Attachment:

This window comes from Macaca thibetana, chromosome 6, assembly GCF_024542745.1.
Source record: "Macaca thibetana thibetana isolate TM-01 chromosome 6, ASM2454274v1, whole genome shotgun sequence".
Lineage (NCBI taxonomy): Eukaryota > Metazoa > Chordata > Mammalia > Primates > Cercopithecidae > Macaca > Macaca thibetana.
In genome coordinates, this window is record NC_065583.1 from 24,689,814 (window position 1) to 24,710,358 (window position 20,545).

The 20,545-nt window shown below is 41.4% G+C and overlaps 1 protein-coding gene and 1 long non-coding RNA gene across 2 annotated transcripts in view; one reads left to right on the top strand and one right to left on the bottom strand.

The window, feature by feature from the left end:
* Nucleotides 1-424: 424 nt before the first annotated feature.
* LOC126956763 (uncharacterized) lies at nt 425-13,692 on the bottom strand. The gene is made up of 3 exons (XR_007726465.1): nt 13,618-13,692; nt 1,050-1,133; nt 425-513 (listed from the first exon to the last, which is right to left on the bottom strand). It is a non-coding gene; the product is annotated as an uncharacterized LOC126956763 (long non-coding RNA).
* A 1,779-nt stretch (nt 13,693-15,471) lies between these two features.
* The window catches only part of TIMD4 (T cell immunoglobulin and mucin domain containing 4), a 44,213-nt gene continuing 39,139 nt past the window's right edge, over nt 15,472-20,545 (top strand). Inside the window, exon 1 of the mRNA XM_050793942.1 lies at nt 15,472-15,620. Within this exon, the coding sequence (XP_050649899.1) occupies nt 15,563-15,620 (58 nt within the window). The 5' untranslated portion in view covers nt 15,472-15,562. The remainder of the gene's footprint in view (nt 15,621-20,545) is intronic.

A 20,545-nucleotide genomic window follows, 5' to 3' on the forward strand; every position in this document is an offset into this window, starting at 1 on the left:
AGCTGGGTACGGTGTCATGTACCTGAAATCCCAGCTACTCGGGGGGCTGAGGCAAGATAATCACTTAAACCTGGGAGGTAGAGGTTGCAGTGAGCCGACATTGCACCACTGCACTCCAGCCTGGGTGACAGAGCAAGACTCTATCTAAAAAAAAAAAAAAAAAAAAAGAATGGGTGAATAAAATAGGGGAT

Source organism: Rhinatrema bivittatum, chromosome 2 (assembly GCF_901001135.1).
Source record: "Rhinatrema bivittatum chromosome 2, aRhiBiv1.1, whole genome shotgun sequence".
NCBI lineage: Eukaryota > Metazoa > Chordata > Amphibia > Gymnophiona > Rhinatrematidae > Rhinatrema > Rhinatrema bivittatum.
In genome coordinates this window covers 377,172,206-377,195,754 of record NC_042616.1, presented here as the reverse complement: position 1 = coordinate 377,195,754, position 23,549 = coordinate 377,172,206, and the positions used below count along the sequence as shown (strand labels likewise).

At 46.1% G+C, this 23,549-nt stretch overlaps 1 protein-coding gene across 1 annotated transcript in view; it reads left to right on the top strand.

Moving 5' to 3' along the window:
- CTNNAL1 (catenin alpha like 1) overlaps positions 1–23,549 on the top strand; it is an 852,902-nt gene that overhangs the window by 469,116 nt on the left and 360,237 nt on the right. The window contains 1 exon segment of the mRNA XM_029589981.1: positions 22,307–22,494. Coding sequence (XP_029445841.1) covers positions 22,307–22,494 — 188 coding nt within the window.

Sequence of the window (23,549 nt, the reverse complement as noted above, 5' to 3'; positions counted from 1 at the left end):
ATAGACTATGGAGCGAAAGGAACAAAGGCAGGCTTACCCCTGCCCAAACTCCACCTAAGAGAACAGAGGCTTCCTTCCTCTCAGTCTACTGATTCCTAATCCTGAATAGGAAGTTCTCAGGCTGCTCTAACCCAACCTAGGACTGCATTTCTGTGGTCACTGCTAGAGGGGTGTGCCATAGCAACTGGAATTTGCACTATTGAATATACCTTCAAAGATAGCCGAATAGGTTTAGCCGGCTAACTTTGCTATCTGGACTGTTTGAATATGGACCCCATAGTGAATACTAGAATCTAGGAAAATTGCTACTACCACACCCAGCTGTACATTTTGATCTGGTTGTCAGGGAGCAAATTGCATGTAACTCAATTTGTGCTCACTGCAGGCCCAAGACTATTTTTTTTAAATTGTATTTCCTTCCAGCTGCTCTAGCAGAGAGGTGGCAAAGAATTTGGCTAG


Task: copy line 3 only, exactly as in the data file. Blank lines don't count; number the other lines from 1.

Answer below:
Lineage (NCBI taxonomy): Eukaryota > Metazoa > Chordata > Mammalia > Primates > Cercopithecidae > Macaca > Macaca thibetana.